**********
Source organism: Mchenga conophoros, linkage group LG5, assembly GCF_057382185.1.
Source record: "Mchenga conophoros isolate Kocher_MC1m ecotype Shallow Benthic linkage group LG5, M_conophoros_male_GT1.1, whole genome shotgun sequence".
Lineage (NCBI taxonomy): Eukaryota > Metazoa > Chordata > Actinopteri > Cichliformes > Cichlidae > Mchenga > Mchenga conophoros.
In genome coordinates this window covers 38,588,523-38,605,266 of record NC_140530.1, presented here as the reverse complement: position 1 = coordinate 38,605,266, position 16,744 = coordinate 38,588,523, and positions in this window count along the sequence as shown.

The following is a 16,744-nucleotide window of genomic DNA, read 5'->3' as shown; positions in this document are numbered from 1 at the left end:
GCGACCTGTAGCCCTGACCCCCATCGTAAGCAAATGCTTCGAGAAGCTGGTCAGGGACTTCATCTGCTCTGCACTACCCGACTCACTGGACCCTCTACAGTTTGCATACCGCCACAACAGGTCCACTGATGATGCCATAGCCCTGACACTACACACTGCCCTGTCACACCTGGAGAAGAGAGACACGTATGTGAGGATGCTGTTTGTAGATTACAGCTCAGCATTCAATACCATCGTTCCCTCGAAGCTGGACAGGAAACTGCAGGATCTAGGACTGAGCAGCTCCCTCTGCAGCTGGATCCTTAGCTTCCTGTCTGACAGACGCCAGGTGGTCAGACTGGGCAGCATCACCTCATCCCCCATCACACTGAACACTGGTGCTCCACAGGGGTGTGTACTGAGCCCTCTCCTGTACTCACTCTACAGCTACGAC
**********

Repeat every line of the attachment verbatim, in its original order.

Source organism: Mchenga conophoros, linkage group LG5, assembly GCF_057382185.1.
Source record: "Mchenga conophoros isolate Kocher_MC1m ecotype Shallow Benthic linkage group LG5, M_conophoros_male_GT1.1, whole genome shotgun sequence".
Lineage (NCBI taxonomy): Eukaryota > Metazoa > Chordata > Actinopteri > Cichliformes > Cichlidae > Mchenga > Mchenga conophoros.
In genome coordinates this window covers 38,588,523-38,605,266 of record NC_140530.1, presented here as the reverse complement: position 1 = coordinate 38,605,266, position 16,744 = coordinate 38,588,523, and positions in this window count along the sequence as shown.

The following is a 16,744-nucleotide window of genomic DNA, read 5'->3' as shown; positions in this document are numbered from 1 at the left end:
GCGACCTGTAGCCCTGACCCCCATCGTAAGCAAATGCTTCGAGAAGCTGGTCAGGGACTTCATCTGCTCTGCACTACCCGACTCACTGGACCCTCTACAGTTTGCATACCGCCACAACAGGTCCACTGATGATGCCATAGCCCTGACACTACACACTGCCCTGTCACACCTGGAGAAGAGAGACACGTATGTGAGGATGCTGTTTGTAGATTACAGCTCAGCATTCAATACCATCGTTCCCTCGAAGCTGGACAGGAAACTGCAGGATCTAGGACTGAGCAGCTCCCTCTGCAGCTGGATCCTTAGCTTCCTGTCTGACAGACGCCAGGTGGTCAGACTGGGCAGCATCACCTCATCCCCCATCACACTGAACACTGGTGCTCCACAGGGGTGTGTACTGAGCCCTCTCCTGTACTCACTCTACAGCTACGAC